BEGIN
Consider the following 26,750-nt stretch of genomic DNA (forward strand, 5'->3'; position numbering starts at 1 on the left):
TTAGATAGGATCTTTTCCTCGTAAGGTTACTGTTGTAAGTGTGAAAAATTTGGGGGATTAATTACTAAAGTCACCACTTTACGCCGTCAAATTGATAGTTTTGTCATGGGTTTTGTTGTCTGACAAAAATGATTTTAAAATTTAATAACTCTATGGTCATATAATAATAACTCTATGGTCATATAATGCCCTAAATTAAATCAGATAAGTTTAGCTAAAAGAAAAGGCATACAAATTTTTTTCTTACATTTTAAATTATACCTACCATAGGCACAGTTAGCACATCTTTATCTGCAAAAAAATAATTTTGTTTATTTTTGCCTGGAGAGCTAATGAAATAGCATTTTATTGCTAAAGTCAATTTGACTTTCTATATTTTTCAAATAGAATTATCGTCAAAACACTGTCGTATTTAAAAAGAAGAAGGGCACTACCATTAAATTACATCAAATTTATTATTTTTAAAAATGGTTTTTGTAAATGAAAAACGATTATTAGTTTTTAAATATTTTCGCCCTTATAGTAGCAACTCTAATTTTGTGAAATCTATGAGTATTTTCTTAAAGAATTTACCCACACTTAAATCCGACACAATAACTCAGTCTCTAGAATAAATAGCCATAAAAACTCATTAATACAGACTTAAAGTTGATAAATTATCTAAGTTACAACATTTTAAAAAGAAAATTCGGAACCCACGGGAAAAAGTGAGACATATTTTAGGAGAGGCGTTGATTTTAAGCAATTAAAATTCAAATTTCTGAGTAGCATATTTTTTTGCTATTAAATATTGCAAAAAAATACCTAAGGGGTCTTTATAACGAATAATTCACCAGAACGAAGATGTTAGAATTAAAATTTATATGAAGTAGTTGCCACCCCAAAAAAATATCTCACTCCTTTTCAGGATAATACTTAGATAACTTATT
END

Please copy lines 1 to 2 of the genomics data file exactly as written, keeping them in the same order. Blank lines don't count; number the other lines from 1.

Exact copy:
Consider the following 26,750-nt stretch of genomic DNA (forward strand, 5'->3'; position numbering starts at 1 on the left):
TTAGATAGGATCTTTTCCTCGTAAGGTTACTGTTGTAAGTGTGAAAAATTTGGGGGATTAATTACTAAAGTCACCACTTTACGCCGTCAAATTGATAGTTTTGTCATGGGTTTTGTTGTCTGACAAAAATGATTTTAAAATTTAATAACTCTATGGTCATATAATAATAACTCTATGGTCATATAATGCCCTAAATTAAATCAGATAAGTTTAGCTAAAAGAAAAGGCATACAAATTTTTTTCTTACATTTTAAATTATACCTACCATAGGCACAGTTAGCACATCTTTATCTGCAAAAAAATAATTTTGTTTATTTTTGCCTGGAGAGCTAATGAAATAGCATTTTATTGCTAAAGTCAATTTGACTTTCTATATTTTTCAAATAGAATTATCGTCAAAACACTGTCGTATTTAAAAAGAAGAAGGGCACTACCATTAAATTACATCAAATTTATTATTTTTAAAAATGGTTTTTGTAAATGAAAAACGATTATTAGTTTTTAAATATTTTCGCCCTTATAGTAGCAACTCTAATTTTGTGAAATCTATGAGTATTTTCTTAAAGAATTTACCCACACTTAAATCCGACACAATAACTCAGTCTCTAGAATAAATAGCCATAAAAACTCATTAATACAGACTTAAAGTTGATAAATTATCTAAGTTACAACATTTTAAAAAGAAAATTCGGAACCCACGGGAAAAAGTGAGACATATTTTAGGAGAGGCGTTGATTTTAAGCAATTAAAATTCAAATTTCTGAGTAGCATATTTTTTTGCTATTAAATATTGCAAAAAAATACCTAAGGGGTCTTTATAACGAATAATTCACCAGAACGAAGATGTTAGAATTAAAATTTATATGAAGTAGTTGCCACCCCAAAAAAATATCTCACTCCTTTTCAGGATAATACTTAGATAACTTATT